Why you should be embracing a test-and-learn culture

The concept of failing fast and often is inherent in Agile software methodologies, but can it also be applied in marketing? We investigate why CMOs need to start testing

test and learn
test and learn

Testing in digital advertising

The test-and-learn concept is embodied in the processes of many digital advertising technology and service providers. For instance, managing director for Australia at personalisation and retargeting specialists Criteo, Jeremy Crooks, says his company is responding to 15 million server requests each day, and reaching three out of four Australians every month.

“On the back of that, we are gathering a lot of information and feeding that directly back into the algorithms,” he says. “So hopefully the adverts we show the end user are fairly simplistic executions that are as relevant as possible. There is some degree of product recommendation in there as well which gives them a little bit of value extra ad as well.”

Online measurement company, Webtrends, has built a business model around offering test-and-learn services to clients that want to improve the performance of their websites.

“It is the fastest growing space for us,” says regional director, Mark Allison. “As a company we have been doing Web analytics for 20 years. The best way to use the data is to use it in real time to optimise the site.

“On average in Australia each test, across the board across all verticals, generates a 16.5 per cent lift in bottom line sales.”

Webtrends provides a test-and-learn optimisation service that can test multiple site iterations simultaneously, from small tweaks to entirely new functionality, by testing against a small sample of the overall site audience and comparing the results to a control group.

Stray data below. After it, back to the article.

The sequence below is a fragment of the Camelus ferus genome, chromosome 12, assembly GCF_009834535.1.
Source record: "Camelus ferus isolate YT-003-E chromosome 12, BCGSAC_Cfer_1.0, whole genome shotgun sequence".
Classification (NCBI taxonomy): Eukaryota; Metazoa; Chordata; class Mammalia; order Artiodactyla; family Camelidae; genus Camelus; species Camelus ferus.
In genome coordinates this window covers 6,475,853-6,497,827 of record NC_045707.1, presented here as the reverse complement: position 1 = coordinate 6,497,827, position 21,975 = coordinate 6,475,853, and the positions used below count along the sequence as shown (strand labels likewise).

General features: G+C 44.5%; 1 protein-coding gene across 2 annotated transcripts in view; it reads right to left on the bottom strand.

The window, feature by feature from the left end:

“It’s a bizarre thing, testing,” Allison says. “We might test five factors on a page, and things that we think will make a difference won’t, and things that we think won’t make much difference, do.”

Allison agrees test-and-learn is still a foreign concept for many Australian organisations – including some retailers – who prefer to launch massive redevelopments of their flagship sites with minimal user testing.

According to the head of strategy at advertising and digital media specialist Exponential, Tyler Greer, the unwillingness of some organisations to engage in test-and-learn activities may stem from an overall culture that shuns failure.

“We are in this landscape in which we have never had greater ability to understand our audience, their motivations, who they are consuming media, and yet we are very risk averse as well,” Greer says. “Social media has played a big role in that. There are two way conversations to be had. Yes there are the benefits of advocacy but then there is the risk of things going the other way.

“But risk as a concept is empowering to brands, because it builds a culture that is dynamic and nimble and intelligent and allows everyone to think about things and examine things.”

Follow CMO on Twitter: @CMOAustralia, take part in the CMO Australia conversation on LinkedIn: CMO Australia, or join us on Facebook: https://www.facebook.com/CMOAustralia

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